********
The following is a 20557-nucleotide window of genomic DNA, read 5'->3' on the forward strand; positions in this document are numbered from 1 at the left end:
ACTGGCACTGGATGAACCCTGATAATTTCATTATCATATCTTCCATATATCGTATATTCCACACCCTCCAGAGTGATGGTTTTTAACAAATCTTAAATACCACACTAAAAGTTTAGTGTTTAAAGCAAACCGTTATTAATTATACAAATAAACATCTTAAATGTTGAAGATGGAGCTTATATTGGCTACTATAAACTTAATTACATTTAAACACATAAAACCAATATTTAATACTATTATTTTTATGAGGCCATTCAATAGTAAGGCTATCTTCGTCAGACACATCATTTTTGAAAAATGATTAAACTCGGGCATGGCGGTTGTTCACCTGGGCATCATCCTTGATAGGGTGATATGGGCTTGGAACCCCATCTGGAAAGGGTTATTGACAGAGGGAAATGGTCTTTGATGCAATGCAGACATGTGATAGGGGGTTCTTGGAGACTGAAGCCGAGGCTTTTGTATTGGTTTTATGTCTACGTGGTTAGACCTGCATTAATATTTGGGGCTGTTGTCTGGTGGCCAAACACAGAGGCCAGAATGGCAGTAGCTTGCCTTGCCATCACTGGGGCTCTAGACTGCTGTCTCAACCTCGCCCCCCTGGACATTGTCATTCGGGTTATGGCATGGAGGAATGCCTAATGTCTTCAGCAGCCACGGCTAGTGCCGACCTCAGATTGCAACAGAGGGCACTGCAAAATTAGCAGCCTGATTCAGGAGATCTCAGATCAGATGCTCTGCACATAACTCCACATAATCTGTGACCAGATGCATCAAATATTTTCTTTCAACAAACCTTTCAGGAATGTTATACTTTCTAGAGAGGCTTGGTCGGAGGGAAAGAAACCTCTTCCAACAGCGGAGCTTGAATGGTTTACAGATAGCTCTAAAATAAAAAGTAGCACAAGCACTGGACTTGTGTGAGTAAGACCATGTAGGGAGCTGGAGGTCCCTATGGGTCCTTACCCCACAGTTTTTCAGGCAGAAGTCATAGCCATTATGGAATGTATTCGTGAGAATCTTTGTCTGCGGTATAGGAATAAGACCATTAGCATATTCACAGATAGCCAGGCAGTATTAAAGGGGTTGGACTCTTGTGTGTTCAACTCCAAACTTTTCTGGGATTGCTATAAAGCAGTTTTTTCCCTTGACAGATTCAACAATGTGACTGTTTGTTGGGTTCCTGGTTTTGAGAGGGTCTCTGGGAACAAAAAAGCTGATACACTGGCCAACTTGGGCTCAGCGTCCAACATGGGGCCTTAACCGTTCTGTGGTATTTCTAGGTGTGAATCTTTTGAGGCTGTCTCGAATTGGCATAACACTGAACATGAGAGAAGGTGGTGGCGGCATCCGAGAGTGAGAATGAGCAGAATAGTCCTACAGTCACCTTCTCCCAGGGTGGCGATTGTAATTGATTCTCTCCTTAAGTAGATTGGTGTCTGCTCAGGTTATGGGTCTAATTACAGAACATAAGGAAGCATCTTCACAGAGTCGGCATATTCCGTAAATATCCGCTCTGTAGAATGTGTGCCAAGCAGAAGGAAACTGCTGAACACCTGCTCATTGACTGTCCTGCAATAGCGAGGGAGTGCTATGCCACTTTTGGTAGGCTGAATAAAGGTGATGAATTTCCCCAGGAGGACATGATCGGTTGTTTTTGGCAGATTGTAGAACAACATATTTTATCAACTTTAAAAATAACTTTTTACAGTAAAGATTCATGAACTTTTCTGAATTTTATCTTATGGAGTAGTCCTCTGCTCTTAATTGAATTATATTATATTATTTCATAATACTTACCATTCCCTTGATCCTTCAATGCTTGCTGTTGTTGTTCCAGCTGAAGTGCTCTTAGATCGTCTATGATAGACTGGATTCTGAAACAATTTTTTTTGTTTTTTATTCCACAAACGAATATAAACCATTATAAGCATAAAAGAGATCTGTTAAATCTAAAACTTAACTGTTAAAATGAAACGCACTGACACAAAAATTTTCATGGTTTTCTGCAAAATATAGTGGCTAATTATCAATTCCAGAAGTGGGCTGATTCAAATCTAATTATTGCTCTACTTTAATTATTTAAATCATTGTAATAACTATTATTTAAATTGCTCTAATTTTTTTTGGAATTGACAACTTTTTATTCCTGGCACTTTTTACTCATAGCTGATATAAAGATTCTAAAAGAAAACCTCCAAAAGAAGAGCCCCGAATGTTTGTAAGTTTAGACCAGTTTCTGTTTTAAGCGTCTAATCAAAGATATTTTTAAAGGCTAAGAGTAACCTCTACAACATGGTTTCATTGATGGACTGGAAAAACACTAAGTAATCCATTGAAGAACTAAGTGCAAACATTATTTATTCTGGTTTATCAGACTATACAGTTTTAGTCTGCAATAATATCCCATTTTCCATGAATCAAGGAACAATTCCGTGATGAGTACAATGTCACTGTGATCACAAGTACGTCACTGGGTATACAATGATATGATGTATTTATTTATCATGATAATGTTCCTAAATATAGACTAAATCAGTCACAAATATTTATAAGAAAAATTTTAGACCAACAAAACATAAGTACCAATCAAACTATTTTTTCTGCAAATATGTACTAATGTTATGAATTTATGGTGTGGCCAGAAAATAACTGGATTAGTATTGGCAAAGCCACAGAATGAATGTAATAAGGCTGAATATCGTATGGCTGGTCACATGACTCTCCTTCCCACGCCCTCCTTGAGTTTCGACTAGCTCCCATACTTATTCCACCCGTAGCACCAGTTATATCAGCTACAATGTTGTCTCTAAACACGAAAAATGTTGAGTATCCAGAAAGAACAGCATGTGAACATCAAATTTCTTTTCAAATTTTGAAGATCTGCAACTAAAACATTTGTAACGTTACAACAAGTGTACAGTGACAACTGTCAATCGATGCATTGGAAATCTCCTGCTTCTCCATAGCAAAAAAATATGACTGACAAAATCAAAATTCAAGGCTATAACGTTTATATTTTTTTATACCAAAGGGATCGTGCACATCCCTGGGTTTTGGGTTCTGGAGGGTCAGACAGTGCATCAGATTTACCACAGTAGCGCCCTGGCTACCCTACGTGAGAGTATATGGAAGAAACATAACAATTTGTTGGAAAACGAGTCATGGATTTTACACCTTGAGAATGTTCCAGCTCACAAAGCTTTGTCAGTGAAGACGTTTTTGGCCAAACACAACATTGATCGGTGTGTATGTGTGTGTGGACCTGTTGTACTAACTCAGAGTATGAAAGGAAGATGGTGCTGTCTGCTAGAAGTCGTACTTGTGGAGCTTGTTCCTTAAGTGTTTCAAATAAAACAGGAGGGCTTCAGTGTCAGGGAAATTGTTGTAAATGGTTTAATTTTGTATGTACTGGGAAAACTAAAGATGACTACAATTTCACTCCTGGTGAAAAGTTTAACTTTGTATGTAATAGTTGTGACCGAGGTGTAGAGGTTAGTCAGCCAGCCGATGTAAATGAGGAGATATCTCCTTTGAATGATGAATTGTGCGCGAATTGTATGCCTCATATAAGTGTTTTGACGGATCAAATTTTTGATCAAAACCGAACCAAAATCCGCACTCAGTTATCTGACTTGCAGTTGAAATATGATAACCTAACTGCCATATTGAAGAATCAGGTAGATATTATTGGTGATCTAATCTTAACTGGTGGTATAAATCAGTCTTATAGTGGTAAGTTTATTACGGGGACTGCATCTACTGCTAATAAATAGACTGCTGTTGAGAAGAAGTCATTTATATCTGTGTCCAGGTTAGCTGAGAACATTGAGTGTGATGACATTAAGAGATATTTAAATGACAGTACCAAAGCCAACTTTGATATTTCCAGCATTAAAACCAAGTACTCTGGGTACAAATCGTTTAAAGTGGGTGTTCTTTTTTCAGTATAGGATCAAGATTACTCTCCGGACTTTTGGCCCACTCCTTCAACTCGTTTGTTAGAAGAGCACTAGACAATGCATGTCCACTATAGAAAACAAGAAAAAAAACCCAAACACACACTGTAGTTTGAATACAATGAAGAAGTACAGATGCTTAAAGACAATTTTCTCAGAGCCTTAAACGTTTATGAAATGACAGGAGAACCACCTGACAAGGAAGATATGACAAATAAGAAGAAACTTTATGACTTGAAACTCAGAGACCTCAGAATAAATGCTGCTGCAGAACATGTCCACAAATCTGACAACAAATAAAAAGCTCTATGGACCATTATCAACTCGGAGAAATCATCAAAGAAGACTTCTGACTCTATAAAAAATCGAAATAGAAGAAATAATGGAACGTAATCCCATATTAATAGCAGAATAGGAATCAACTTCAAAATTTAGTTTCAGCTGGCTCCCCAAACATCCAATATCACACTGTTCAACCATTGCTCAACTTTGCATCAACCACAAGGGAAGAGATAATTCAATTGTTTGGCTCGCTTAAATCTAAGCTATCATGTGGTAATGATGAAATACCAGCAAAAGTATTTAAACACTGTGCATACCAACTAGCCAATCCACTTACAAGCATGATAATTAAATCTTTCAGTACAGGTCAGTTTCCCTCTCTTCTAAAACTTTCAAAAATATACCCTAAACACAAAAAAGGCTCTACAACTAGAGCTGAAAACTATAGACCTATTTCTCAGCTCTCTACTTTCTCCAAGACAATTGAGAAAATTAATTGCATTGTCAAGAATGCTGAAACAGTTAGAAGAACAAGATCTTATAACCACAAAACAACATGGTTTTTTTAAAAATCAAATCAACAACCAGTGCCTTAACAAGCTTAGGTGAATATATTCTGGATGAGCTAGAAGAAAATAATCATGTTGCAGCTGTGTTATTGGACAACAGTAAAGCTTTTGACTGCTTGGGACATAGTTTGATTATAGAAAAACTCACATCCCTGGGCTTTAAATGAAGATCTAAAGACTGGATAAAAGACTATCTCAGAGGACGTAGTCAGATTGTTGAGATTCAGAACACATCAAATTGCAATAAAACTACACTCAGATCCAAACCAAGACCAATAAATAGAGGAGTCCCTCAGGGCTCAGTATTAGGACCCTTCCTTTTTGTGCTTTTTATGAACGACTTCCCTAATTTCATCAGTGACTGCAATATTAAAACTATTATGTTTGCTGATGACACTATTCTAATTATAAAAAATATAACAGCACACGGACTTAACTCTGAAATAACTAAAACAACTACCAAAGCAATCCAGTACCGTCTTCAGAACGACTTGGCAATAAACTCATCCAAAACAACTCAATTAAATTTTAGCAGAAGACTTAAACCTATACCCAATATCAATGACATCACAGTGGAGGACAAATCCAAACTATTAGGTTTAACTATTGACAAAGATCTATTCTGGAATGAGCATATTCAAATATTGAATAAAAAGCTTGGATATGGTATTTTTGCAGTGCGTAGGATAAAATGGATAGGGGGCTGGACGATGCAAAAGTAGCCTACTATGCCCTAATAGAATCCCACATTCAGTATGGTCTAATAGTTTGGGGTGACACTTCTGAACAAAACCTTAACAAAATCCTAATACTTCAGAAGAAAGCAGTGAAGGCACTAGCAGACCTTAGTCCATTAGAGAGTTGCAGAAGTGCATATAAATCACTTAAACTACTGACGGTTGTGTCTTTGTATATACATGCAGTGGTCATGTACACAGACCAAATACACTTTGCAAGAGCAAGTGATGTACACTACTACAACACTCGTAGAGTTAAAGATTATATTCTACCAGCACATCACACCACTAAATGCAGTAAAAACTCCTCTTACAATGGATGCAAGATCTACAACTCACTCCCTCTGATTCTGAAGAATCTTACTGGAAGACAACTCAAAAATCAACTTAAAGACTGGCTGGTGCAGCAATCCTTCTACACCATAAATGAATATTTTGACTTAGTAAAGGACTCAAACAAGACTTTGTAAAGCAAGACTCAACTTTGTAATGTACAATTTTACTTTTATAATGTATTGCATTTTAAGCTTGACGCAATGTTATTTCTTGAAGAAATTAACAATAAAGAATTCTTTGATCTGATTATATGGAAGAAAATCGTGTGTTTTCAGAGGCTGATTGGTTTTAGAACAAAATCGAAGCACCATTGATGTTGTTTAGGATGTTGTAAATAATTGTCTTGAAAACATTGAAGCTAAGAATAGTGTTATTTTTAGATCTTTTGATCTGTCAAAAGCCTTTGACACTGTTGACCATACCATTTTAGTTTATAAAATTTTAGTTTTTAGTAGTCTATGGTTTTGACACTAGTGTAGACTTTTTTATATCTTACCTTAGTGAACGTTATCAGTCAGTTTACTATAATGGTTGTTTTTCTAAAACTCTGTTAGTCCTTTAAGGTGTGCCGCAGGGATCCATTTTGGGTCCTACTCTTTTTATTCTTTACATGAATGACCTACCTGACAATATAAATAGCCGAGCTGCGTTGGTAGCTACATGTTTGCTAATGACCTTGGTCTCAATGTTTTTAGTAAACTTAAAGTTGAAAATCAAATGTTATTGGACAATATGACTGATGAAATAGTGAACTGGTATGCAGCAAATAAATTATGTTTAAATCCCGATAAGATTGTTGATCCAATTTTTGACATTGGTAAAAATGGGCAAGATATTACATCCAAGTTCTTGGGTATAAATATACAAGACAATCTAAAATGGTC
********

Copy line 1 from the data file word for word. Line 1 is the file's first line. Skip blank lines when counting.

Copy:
The following is a 20557-nucleotide window of genomic DNA, read 5'->3' on the forward strand; positions in this document are numbered from 1 at the left end: